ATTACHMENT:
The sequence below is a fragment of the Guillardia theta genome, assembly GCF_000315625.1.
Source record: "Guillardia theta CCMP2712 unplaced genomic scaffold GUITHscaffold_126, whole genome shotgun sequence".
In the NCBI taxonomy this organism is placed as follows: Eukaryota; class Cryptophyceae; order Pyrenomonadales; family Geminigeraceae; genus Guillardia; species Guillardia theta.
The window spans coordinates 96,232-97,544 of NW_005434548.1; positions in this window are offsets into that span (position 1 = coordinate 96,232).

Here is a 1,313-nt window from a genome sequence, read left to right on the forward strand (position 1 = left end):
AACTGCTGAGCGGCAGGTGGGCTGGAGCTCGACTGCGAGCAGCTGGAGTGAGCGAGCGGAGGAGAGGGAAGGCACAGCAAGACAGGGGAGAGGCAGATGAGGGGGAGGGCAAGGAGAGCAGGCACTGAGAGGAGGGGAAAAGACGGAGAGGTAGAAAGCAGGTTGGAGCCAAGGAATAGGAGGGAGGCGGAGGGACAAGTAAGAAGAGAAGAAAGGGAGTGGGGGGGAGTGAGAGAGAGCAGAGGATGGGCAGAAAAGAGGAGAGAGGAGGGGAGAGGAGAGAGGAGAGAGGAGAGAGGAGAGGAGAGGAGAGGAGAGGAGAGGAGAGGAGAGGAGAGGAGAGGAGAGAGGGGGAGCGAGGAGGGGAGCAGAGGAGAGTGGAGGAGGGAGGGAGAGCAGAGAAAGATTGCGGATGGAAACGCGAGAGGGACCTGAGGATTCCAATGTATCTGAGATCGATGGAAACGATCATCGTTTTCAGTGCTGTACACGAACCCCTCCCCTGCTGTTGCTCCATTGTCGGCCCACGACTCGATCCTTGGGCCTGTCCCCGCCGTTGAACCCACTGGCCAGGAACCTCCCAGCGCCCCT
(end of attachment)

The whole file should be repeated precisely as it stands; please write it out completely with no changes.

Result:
The sequence below is a fragment of the Guillardia theta genome, assembly GCF_000315625.1.
Source record: "Guillardia theta CCMP2712 unplaced genomic scaffold GUITHscaffold_126, whole genome shotgun sequence".
In the NCBI taxonomy this organism is placed as follows: Eukaryota; class Cryptophyceae; order Pyrenomonadales; family Geminigeraceae; genus Guillardia; species Guillardia theta.
The window spans coordinates 96,232-97,544 of NW_005434548.1; positions in this window are offsets into that span (position 1 = coordinate 96,232).

Here is a 1,313-nt window from a genome sequence, read left to right on the forward strand (position 1 = left end):
AACTGCTGAGCGGCAGGTGGGCTGGAGCTCGACTGCGAGCAGCTGGAGTGAGCGAGCGGAGGAGAGGGAAGGCACAGCAAGACAGGGGAGAGGCAGATGAGGGGGAGGGCAAGGAGAGCAGGCACTGAGAGGAGGGGAAAAGACGGAGAGGTAGAAAGCAGGTTGGAGCCAAGGAATAGGAGGGAGGCGGAGGGACAAGTAAGAAGAGAAGAAAGGGAGTGGGGGGGAGTGAGAGAGAGCAGAGGATGGGCAGAAAAGAGGAGAGAGGAGGGGAGAGGAGAGAGGAGAGAGGAGAGAGGAGAGGAGAGGAGAGGAGAGGAGAGGAGAGGAGAGGAGAGGAGAGGAGAGAGGGGGAGCGAGGAGGGGAGCAGAGGAGAGTGGAGGAGGGAGGGAGAGCAGAGAAAGATTGCGGATGGAAACGCGAGAGGGACCTGAGGATTCCAATGTATCTGAGATCGATGGAAACGATCATCGTTTTCAGTGCTGTACACGAACCCCTCCCCTGCTGTTGCTCCATTGTCGGCCCACGACTCGATCCTTGGGCCTGTCCCCGCCGTTGAACCCACTGGCCAGGAACCTCCCAGCGCCCCT